James and I typically have four accounts:
🖤 Individual savings accounts
🖤 Common checking account 🖤 Common savings account
The personal savings account is to individually build up our finances. The purpose for these accounts is to have access to money for separate spending (e.g. night out with friends), saving up for something specific (e.g. a new pair of shoes), or treating the other (e.g. birthday or anniversary gifts). This is where each person can focus on their own priorities and lifestyle needs. As much as we don’t have access to each other’s savings accounts, conversations about this money are not off the table. For example, when we want to make a large purchase, we discuss it. If the item will be used by the two of us (e.g. a couch), we will ask for feedback. If the item is for the individual purchasing it (e.g. a new computer), we will make the partner aware.
The common checking account is used for bills and groceries. We always anticipate our bills a month or so in advance (where possible), and therefore have overage in our accounts. It’s our second safety net.
For James and me, the common savings account tends to be for common interests, such as travel, and security (e.g. the car breaks down). We always put a certain percentage of our paycheck into the common savings account. Because our families live on two different continents, having access to money means having access to
them, whether it’s an emergency or for leisure.
For us, money is a topic as common as sex. Not everyone functions this way but speaking about it on a weekly basis, at least, keeps stress down. James checks his bank accounts every night, whereas I check mine a few times a week. We update each other if we notice anything odd happening and get in touch with the bank right away. Luckily, this has only happened once since we’ve been together. For me, checking my accounts regularly played a huge role in strengthening my connection with money. It also deterred me from spending, as I fell in love with watching the numbers climb.
If you are in a new relationship, pay attention to the subtle (or not-so-subtle) habits of your partner. If your relationship has matured, it may be smart to decide how and when it makes sense to join accounts. First, check-in with yourself and decide what a comfortable timeline is for you, and then open the discussion up. Some experts suggest that waiting until marriage eliminates the risks and hardships of breakups. James and I joined accounts once we moved in together. There is no one-size-fits-all solution here. Find your comfort level, and then explore your partner’s.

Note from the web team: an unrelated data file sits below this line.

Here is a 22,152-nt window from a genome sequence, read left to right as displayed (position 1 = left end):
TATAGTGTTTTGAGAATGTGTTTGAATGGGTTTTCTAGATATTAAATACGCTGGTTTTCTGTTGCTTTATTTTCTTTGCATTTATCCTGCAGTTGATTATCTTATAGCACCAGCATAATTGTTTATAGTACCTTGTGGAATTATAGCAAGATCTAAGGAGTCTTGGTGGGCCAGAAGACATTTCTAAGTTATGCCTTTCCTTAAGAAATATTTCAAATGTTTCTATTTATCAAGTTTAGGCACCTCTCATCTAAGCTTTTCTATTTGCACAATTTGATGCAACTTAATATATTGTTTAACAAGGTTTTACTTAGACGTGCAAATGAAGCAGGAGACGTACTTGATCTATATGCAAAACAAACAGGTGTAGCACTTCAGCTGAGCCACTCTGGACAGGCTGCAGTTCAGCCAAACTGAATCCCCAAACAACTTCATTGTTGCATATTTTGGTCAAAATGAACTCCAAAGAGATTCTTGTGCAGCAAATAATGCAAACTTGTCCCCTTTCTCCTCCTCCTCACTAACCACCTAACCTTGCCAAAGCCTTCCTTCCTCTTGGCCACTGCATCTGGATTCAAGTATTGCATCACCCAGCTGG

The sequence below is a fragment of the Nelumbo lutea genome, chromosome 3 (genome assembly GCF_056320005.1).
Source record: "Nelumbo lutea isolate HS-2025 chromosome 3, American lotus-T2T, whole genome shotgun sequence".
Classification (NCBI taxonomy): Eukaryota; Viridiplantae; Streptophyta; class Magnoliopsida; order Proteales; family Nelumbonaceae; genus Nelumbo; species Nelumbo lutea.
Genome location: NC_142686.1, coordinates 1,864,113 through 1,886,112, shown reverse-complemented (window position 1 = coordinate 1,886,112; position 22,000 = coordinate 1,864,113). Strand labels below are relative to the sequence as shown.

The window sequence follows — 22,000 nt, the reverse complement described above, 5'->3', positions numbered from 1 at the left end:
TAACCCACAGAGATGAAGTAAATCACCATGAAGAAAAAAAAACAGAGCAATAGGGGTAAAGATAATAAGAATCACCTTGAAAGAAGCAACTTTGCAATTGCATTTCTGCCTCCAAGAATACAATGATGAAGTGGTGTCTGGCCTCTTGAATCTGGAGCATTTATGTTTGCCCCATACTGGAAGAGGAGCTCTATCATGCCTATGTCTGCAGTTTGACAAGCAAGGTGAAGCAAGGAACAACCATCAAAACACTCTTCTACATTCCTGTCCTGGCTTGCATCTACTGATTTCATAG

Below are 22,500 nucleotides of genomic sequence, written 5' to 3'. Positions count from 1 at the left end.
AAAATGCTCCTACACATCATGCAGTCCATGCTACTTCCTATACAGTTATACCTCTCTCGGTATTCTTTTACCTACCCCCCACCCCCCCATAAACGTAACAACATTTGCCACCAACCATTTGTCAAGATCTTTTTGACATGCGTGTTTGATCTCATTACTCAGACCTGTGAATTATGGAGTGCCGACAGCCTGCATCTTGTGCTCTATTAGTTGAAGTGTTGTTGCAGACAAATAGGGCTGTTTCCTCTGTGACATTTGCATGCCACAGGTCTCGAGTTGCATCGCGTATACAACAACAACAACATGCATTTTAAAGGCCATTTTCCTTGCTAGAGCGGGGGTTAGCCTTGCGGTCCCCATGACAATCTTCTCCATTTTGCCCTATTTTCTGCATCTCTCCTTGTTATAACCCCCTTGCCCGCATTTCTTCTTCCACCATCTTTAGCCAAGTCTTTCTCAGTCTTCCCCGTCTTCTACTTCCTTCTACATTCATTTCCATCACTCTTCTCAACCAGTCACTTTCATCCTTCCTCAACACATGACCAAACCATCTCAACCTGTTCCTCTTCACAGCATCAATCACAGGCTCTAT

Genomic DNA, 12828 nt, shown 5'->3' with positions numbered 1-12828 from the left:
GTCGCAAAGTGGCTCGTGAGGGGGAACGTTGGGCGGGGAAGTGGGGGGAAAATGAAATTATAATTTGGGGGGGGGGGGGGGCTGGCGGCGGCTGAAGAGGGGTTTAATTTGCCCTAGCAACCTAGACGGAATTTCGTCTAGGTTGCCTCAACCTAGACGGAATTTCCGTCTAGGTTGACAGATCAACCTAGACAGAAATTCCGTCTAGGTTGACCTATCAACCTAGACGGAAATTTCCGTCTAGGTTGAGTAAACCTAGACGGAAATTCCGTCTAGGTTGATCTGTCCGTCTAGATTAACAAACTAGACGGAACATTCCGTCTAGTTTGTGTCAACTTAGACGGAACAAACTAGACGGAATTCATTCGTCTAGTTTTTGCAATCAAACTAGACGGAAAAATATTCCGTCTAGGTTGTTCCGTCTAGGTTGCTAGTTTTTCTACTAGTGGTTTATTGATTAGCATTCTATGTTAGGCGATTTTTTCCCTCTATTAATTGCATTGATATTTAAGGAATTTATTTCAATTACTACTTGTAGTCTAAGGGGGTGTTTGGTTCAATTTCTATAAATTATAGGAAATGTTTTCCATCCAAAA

Coming from a family where most things were shared, creating financial boundaries was a difficult process. James was very patient, but I know it has been one of the more difficult things for him in our relationship. Part of connecting with money is not feeling guilty when you have it. I’m still working through some of that guilt today. What helps is knowing that certain relationships within my family will be stronger for it. Also, my relationship with the self is stronger because of it. Accepting that my money is mine and that it’s directly linked to my independence, has made it easier to create boundaries. James and I are also not afraid to tell friends and family when we simply can’t afford something, or that it’s not a priority for us. When you can eliminate pride around finances, you’re less likely to give in to pressures.
Enemy or Friend
Money can be your enemy or your friend. I will argue that two of the most important things in life are money and relationships. When you have the security of financial wellbeing, stress dissipates and opportunities open, including a healthier relationship with your partner. Choose financial well-being today for yourself and for your partner. Remember, you’re on the same team!
Learn more by checking out these resources:
Why Didn’t They Teach Me This in School? By Cary Siegel
You’re a Badass at Making Money: Master the Mindset of Wealth by Jen Sincero
Your Money or Your Life by Vicki Robin
Best for Beginners: Broke Millennial by Erin Lowry
The Total Money Makeover by Dave Ramsey
Indiana University Financial Infidelity: What defines it, who is at risk, and what are the consequences
Boston College Financial Infidelity
Investopedia How to Avoid Financial Infidelity in Your Relationship